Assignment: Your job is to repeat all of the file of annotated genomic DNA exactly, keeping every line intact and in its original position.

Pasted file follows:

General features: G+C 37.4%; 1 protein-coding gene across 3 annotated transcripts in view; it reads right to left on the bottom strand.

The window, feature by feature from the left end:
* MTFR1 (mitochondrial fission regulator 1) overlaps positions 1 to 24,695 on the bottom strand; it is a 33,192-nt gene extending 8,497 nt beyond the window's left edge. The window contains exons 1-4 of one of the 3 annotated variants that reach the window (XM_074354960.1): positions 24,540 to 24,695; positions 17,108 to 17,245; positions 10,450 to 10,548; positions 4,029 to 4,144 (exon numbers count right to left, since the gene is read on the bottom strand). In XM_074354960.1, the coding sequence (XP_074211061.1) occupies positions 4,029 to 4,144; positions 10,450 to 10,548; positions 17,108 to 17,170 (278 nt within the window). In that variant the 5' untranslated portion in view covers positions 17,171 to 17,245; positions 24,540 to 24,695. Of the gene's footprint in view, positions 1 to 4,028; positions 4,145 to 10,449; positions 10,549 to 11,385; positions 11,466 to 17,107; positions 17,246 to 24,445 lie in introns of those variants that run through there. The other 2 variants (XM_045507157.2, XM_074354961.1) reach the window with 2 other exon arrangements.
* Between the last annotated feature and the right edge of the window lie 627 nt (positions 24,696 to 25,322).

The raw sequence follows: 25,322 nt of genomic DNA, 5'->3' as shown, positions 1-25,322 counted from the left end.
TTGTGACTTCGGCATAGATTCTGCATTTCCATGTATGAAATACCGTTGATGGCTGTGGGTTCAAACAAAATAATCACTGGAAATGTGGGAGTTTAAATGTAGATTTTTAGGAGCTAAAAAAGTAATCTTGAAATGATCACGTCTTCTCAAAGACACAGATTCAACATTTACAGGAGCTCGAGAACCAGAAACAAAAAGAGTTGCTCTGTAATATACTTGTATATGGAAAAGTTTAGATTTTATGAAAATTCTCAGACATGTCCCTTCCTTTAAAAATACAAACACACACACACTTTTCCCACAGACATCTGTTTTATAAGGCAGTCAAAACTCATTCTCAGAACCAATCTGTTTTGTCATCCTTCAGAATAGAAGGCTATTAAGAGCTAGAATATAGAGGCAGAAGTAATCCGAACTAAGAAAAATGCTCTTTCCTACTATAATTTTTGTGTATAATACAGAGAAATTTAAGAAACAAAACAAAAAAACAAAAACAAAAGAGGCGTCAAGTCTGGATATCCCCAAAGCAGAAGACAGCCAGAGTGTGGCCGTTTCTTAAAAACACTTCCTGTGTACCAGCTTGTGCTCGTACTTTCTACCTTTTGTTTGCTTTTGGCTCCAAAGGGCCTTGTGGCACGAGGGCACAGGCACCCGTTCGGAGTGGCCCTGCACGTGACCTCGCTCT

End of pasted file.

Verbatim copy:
General features: G+C 37.4%; 1 protein-coding gene across 3 annotated transcripts in view; it reads right to left on the bottom strand.

The window, feature by feature from the left end:
* MTFR1 (mitochondrial fission regulator 1) overlaps positions 1 to 24,695 on the bottom strand; it is a 33,192-nt gene extending 8,497 nt beyond the window's left edge. The window contains exons 1-4 of one of the 3 annotated variants that reach the window (XM_074354960.1): positions 24,540 to 24,695; positions 17,108 to 17,245; positions 10,450 to 10,548; positions 4,029 to 4,144 (exon numbers count right to left, since the gene is read on the bottom strand). In XM_074354960.1, the coding sequence (XP_074211061.1) occupies positions 4,029 to 4,144; positions 10,450 to 10,548; positions 17,108 to 17,170 (278 nt within the window). In that variant the 5' untranslated portion in view covers positions 17,171 to 17,245; positions 24,540 to 24,695. Of the gene's footprint in view, positions 1 to 4,028; positions 4,145 to 10,449; positions 10,549 to 11,385; positions 11,466 to 17,107; positions 17,246 to 24,445 lie in introns of those variants that run through there. The other 2 variants (XM_045507157.2, XM_074354961.1) reach the window with 2 other exon arrangements.
* Between the last annotated feature and the right edge of the window lie 627 nt (positions 24,696 to 25,322).

The raw sequence follows: 25,322 nt of genomic DNA, 5'->3' as shown, positions 1-25,322 counted from the left end.
TTGTGACTTCGGCATAGATTCTGCATTTCCATGTATGAAATACCGTTGATGGCTGTGGGTTCAAACAAAATAATCACTGGAAATGTGGGAGTTTAAATGTAGATTTTTAGGAGCTAAAAAAGTAATCTTGAAATGATCACGTCTTCTCAAAGACACAGATTCAACATTTACAGGAGCTCGAGAACCAGAAACAAAAAGAGTTGCTCTGTAATATACTTGTATATGGAAAAGTTTAGATTTTATGAAAATTCTCAGACATGTCCCTTCCTTTAAAAATACAAACACACACACACTTTTCCCACAGACATCTGTTTTATAAGGCAGTCAAAACTCATTCTCAGAACCAATCTGTTTTGTCATCCTTCAGAATAGAAGGCTATTAAGAGCTAGAATATAGAGGCAGAAGTAATCCGAACTAAGAAAAATGCTCTTTCCTACTATAATTTTTGTGTATAATACAGAGAAATTTAAGAAACAAAACAAAAAAACAAAAACAAAAGAGGCGTCAAGTCTGGATATCCCCAAAGCAGAAGACAGCCAGAGTGTGGCCGTTTCTTAAAAACACTTCCTGTGTACCAGCTTGTGCTCGTACTTTCTACCTTTTGTTTGCTTTTGGCTCCAAAGGGCCTTGTGGCACGAGGGCACAGGCACCCGTTCGGAGTGGCCCTGCACGTGACCTCGCTCT